It is ten years tomorrow since the horrible events of September 11 occurred. All that are old enough to remember that day remember it with stories of where they were and what was going on. I remember being home, I remember the stunned, shocked, horror. I remember people pouring out of homes, businesses, schools, to reach out to neighbors, strangers, friends, and family. I remember silent skies as the normal jets that go over, carrying people from destination to destination, were grounded. But, my memories are those set in an Iowa town, miles and hours away from New York, D.C., and Pennsylvania. So, the uncertainty was tempered with distance.
For those in those locations, the distance was no comfort. And, our psyche demands that we at some point deal with the horrific around us. One gallery, sitting very close to what was then Ground Zero, hit upon an idea that resonated with many, and served as an outlet by telling the story of what happened and was happening through stills. Single moments caught in time by cameras, professional and amateur photographers alike provided these photos, and a collection of over five thousand photos were gathered. The stories these photos tell is profound, provoking the heart to increase over the agony, tears to well, pride in the rescue workers and survivors to fill you to your toes, and the story of each still to tell part of the story.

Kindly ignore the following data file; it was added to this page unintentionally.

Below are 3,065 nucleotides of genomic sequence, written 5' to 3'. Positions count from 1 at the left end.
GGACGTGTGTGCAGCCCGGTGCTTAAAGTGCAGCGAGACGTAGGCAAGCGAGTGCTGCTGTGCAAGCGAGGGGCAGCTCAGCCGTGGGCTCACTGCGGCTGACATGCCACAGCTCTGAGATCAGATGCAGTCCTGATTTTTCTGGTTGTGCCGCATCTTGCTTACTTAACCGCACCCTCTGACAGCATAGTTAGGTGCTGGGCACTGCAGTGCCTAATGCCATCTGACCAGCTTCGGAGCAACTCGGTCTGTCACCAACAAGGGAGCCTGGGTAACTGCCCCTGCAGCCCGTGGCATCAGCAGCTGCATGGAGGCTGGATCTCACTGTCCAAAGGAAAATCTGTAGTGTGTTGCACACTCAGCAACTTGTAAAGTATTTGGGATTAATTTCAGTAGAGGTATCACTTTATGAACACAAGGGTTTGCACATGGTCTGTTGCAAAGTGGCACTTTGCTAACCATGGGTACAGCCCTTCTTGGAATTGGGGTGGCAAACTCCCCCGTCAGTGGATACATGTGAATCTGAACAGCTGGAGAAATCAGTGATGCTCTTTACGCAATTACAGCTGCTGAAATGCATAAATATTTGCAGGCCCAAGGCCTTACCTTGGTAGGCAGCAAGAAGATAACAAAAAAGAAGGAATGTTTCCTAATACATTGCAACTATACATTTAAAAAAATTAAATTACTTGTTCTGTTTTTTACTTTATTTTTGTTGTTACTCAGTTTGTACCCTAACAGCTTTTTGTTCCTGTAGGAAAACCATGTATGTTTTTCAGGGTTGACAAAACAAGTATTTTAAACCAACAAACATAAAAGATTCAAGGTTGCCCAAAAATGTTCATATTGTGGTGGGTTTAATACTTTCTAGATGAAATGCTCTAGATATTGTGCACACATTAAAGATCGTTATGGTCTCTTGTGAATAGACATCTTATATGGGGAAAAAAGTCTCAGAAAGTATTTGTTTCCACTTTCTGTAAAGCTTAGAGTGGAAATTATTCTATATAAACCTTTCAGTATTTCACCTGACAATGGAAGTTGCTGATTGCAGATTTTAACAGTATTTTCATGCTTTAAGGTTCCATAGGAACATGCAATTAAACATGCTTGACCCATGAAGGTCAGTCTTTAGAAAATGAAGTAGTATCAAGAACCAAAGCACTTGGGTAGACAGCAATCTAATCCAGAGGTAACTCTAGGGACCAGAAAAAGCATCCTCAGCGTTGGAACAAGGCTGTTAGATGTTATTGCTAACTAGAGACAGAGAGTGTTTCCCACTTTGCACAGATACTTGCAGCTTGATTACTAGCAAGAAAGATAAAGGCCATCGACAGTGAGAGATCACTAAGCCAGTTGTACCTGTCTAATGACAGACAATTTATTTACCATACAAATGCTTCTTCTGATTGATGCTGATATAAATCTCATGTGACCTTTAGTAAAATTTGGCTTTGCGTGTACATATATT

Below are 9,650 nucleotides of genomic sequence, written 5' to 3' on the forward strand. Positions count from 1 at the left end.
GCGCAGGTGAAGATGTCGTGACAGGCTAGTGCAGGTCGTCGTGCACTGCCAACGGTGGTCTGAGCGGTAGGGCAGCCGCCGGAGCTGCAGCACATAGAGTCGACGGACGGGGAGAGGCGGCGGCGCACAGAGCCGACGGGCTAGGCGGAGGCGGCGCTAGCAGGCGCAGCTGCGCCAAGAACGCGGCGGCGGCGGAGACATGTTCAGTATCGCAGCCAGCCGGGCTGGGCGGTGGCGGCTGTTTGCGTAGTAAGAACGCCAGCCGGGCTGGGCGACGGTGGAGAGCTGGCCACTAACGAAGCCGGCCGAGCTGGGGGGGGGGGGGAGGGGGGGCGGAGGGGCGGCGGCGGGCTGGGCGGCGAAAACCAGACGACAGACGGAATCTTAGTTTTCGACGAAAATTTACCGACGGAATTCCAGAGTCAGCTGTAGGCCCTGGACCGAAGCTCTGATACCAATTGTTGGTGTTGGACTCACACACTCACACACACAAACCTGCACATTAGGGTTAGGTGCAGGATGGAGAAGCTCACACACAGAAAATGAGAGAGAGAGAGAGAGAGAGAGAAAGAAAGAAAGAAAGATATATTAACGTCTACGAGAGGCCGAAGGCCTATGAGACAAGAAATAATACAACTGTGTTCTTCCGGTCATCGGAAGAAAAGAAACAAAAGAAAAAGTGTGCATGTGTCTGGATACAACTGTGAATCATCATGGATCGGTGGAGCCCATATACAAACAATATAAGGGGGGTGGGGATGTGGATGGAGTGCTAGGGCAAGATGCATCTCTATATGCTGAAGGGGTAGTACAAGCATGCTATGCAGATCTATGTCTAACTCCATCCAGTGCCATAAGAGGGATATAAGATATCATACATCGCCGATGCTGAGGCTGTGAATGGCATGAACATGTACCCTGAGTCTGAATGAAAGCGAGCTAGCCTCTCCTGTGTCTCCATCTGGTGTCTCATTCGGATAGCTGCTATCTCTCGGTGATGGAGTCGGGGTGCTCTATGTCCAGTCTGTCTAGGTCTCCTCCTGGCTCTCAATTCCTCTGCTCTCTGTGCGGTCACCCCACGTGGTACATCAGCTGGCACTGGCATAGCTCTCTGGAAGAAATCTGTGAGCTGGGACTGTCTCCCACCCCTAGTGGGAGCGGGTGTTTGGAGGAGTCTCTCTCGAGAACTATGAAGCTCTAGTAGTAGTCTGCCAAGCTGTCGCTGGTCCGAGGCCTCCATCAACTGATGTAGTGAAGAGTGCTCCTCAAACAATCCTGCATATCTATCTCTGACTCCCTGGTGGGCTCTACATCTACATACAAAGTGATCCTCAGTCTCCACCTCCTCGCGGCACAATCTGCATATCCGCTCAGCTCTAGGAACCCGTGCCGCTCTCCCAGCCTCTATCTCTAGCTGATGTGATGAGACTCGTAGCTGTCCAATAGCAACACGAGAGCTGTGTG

In an attempt to tell the story and raise funds for children of those who were victims of this mass murder, the book and website was created, “Here is New York: A Democracy of Photographs”. Now, ten years later, the website is kept alive by volunteers who recognize the importance of the voice of the people in the healing of our country. It isn’t a pretty thing, not a pleasure like looking at photos of a child’s first birthday or the beautiful poses of a bride to be. But, these stills tells a story that has hit us all.It is ten years tomorrow, and I have not forgotten. I was at home. I was beyond dismayed. I wanted my friends and family, to just reach out to them. I lit candles. I hung a flag. I was angry. I was burdened. I didn’t know what to think. I am proud of those who served, in the immediate aftermath, and those who took on the new burden of being soldiers in far away troubled lands. I am dismayed at the politicizing. I am proud at the healing that has occurred. I have not, nor will I forget.